The tragic evening of November, Friday the thirteenth, 2015 shocked the world. A series of violent terrorist attacks in Paris has taken away the lives of 129 people and 200 people injured. The ISIS (Islamic State of Iraq and the Levant) claimed responsibility for suicide bombings, mass shootings, and hostage-takings. ISIS is renowned for its random, violent attacks around the world, however, it has been a rare case for this terrorist organization to attack such a major city.
Because of the volatile nature of ISIS, hardly any country or organization stood to confront the ISIS directly. A few days after the attack, however, the Anonymous announced its intention to retaliate for the attacks.
The Anonymous, otherwise known as the “Anons,” is a decentralized group of hackers and activists. The group is an international network, and mostly just an “internet gathering” that has no specific structure or principle on which it is run. Anyone can join the group, and for the most part, the group just operates with each individual’s’ intent. The group first came to being in 2003 and ever since then, this online community has widely served a purpose of both entertainment and activism to raise awareness. There have been notably successful cases, and in fact, they often accuse the government or huge corporates of their wrongdoings and leave it open for the public to judge. The public’s opinion vary very much regarding this group. While some call the Anonymous cyber terrorists, others call them the “freedom fighters” or digital Robin Hoods. Nevertheless, the general public seems to stand on a common argument that the group has been significantly influential.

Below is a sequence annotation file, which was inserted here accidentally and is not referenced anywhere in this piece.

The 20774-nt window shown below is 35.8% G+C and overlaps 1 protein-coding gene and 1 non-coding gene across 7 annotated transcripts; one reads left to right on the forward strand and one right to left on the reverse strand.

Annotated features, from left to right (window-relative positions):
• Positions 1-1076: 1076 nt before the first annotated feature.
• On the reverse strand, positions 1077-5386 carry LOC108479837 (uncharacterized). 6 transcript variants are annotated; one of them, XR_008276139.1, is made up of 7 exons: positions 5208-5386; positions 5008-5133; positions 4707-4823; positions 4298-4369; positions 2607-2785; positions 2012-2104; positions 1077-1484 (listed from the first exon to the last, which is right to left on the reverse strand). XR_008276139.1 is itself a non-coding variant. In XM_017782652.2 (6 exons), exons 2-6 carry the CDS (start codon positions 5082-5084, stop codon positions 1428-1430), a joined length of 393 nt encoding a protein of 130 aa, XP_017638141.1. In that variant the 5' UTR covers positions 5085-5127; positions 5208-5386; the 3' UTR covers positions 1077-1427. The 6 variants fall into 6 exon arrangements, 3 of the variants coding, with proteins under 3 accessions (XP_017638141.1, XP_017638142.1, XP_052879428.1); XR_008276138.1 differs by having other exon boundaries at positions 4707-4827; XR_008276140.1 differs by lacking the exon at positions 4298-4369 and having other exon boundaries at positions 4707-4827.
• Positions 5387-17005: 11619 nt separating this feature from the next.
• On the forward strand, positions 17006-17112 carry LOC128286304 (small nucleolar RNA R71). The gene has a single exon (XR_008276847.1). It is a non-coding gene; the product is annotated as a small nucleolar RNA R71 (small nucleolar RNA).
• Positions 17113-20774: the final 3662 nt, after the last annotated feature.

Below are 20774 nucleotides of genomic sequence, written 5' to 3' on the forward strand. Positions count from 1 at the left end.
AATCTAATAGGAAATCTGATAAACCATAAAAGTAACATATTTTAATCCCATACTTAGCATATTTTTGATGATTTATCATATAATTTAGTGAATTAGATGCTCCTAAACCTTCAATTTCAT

Thus, when the Anonymous uploaded a video and a twitter post about its intoleration of further ISIS attacks, its words carry more meaning than mere words can. In fact, its attacks against the ISIS have begun since January and it has been successful in shutting down 149 of its websites, flagging more than 100,000 Twitter accounts, and reporting more than 5000 propaganda videos.
Well, then what can Anonymous do to ISIS? For one thing, they have already taken down 5500 plus Twitter accounts, but what the group is truly aiming for is to disrupt the organization’s recruiting mechanisms. It has been known that ISIS mainly communicates through emails, Web chat, Skype calls, and YouTube videos, and even Telegram. The Anons have already shut down many of their recruiters’ accounts and have started publicizing the information about the recruiters and leaders of ISIS.
The Anonymous’ announcement that they “will launch the biggest ever operation” now holds much credibility and support. Whether this will mark the end of ISIS, currently the largest terrorist organization, or not is still doubtful but it is for sure that the world is more and more gearing towards the destruction of ISIS. And when this does happen, we shall never forget the Anonymous group, which has played a significant role in attacking ISIS.
– Eunice Na (’17)